I think I first came up with the name and decide to start a band called The Have Nots around 89 or 90. I came to me after a night of heave drinking and realizing that the Gas at my house had been turned off. It just seemed to fit the way I was living at the time. I was also reading to have or have not. It wasn't until a couple months later when my friend Jett brought up the fact that there was X song named the same. So either it came from the saying, "To Have or Have Not, the book or the X song.

The name quickly became a little bit of an obsession and when I look back at old journals and stuff I wrote from that period it kept coming up. It started to more and more become less of a band name and more of an expression of my mind set. I think it was around this time that I got it tattooed on my arm over a sacred heart.

So, here I was writing like a Henry Miller on crack. lyrics, pose and etc... and before long I had well over 200 set of lyrics with no band to use them with. Often written on anything that was handy at the time when the thought came to me. I was in the habit of carrying a small wired notebook and a pen everywhere I went. When they filled up, I would throw them into a drawer and when I was out of paper I wrote on whatever was handy. My favorite quick and ready form of paper was cigarette packs. If you carefully tear them apart, you can write on the inside of the pack. After a few years I began to paste them into hard bound sketchbooks that I used as journals. Some of those lyrics would make their way into Have Nots songs years later but a lot of them do to my drunkenness are completely unreadable. I remember a girl friend finding one of these and stating that just about every journal entry started with me stating that I was in a bar. It was her that convinced me to type out and organize the lyrics into binders. One of which would be The Have Nots song book. I would listen to whatever Paul or Joey was playing and then flip through the lyrics picking out a lyric here or there. Then writing them down on notebook paper. Later I would edit into the lyrics.

Looking back, writing as much as I was was a little crazy. The state of the music scene in Des Moines wasn't really interested in a Punk band. This was the dark days of Punkdom. With the quick death of Hardcore around 86 or 87 depending on who you believe, it seemed like everyone had either progressed into wimpy college rock, pulled out all the Kiss records that they had been hiding and turned Glam Metal, started wearing dark sweaters and dancing to New Romantic dance music or turned on to the new Speed Metal stuff. Des Moines has always been a metal town and I have to admit, I never really cared for the stuff. By the early 90s, what had been an OK underground hardcore scene had all but disappeared. There was pockets of punk throughout the Midwest like the Ames where the AAMC put on shows on a regular bases. Otherwise a majority of shows I saw during this period involved car trips to Omaha, Lawrence, Kansas City, Chicago and Minneapolis. Locally there was really on three venues that even offered live music, The Hydrant (Jeff of Hairy Mary's fame first bar), Laughing Iguana, Z International (Dance club that sometimes had Industrial and Metal bands) and the Runway.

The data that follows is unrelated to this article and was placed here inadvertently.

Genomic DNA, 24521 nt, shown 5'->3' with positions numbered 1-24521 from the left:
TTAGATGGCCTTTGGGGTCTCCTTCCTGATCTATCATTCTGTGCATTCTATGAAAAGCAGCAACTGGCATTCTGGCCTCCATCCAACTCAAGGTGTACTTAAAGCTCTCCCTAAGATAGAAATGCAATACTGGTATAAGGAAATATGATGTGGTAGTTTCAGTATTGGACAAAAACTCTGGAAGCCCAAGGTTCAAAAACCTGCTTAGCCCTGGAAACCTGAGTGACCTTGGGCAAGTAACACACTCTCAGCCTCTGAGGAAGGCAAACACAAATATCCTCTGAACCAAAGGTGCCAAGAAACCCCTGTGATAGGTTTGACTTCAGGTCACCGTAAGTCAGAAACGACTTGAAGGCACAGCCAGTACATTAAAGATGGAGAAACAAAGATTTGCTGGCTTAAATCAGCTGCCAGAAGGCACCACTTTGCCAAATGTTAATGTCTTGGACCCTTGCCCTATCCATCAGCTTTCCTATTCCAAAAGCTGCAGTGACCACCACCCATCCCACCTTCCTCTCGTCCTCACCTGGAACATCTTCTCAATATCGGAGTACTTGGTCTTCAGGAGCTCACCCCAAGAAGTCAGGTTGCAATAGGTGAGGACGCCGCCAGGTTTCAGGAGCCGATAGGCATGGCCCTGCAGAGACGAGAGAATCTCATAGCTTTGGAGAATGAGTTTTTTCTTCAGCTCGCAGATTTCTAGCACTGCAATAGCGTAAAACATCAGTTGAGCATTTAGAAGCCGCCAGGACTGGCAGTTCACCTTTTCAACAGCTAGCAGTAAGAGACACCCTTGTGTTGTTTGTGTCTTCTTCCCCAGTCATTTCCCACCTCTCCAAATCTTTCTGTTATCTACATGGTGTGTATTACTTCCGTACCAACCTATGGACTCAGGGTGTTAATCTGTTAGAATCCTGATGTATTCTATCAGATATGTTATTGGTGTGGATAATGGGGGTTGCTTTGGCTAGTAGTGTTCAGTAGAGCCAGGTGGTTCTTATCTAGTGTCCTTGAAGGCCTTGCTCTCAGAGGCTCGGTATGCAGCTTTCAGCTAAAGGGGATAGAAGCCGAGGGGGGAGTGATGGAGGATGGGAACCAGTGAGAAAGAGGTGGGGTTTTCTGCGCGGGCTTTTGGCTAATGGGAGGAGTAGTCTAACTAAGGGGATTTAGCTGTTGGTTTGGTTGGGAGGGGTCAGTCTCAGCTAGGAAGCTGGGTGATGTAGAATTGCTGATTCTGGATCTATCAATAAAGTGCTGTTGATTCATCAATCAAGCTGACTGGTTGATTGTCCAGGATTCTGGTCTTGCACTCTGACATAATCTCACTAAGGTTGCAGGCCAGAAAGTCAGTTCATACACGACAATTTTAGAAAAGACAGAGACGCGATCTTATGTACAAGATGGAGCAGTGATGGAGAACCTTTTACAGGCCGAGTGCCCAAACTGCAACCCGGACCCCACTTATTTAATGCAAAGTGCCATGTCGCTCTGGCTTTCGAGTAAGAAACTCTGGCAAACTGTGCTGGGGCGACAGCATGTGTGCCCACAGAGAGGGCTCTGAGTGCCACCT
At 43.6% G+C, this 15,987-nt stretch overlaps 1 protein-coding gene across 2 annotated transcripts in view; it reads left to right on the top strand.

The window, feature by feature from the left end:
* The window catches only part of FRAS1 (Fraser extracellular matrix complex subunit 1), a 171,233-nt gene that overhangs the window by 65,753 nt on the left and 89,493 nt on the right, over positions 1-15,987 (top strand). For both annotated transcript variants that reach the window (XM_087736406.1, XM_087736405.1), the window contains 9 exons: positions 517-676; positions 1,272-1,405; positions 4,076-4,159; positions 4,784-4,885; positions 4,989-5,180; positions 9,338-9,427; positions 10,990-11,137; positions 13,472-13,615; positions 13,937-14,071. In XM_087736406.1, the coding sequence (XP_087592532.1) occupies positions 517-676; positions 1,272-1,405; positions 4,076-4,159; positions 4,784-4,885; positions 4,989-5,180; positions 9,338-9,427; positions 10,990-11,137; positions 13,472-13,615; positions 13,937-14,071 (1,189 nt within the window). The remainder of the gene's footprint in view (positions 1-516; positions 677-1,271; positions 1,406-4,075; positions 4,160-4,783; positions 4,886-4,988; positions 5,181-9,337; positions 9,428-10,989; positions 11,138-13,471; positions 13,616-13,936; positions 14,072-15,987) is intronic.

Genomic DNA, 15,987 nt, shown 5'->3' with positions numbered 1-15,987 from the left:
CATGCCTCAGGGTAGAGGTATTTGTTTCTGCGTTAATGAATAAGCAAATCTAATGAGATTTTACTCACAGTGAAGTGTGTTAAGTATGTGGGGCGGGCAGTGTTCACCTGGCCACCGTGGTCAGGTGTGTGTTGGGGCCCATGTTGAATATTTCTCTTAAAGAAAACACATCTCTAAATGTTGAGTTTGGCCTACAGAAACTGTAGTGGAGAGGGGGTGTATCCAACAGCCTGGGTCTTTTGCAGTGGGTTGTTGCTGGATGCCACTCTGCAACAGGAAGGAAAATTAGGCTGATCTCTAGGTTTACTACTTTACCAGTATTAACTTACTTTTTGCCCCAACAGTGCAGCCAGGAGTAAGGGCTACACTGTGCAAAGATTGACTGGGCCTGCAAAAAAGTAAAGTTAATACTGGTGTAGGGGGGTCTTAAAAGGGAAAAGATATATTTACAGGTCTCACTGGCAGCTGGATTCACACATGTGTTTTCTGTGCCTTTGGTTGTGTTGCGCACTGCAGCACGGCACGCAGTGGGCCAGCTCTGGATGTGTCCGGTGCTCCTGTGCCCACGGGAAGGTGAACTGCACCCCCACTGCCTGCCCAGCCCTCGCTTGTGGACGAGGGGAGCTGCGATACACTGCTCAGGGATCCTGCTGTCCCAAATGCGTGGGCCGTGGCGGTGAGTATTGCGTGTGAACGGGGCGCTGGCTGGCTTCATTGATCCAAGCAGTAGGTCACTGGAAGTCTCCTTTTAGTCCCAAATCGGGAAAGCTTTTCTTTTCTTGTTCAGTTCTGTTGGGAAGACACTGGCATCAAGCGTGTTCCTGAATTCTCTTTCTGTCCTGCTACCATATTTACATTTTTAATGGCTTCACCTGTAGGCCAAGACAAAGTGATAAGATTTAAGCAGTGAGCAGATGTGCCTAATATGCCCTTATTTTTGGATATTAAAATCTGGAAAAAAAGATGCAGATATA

The Runway or the Runaway as we called it would play a big part in the history of Des Moines music. Though they featured mostly Glam Metal, they did allow Sunday local shows. Most members of Slipknot would first play at the Runway in the countless bands they had before forming Slipknot. Now me being a punk and not caring much for the metal, had no idea that there was a rather healthy music scene there at the time. Even Joey's Glam Punk outfit The Rejects started out but as an outside, I always wrote the place off as a hairy metal venue. It was years later when I meet Paul that I found out there was this cool little scene there. Most of that scene would move on to Safari when the Runway closed it's doors for good.

However at that time, I was more interested in putting my lyrics to good uses and I did what everyone who ever wanted to be in a band ever did, I put up flyers. I did get a few responds but most didn't pan out. One that did was from Gil Bavel. Gil worked at a local used record store called Archives. At the time I was unemployed, and had sold a lot of records there and was working on buying a few of them back. One lesson learned is never ever sell your records cause you'll never see half of them ever again. Anyway, I began working with Gil on Guitar. Gil was a transplant from Lawrence, KS and had been active in the scene down there since the early 80s. We did nail down about 4 or 5 pretty good songs but couldn't seem to find a bassist or drummer. After Gil left Archives, he moved back to Lawrence and that was that. He told me that I was welcome to uses anything we'd written and I said the same. In fact one of the songs with the lyrics replaced made it's way into his next projects, Lawrence, Kansas' very own Way Back Machine's set list. One of the biggest things I took away from working with Gil was being forced to work in a meter.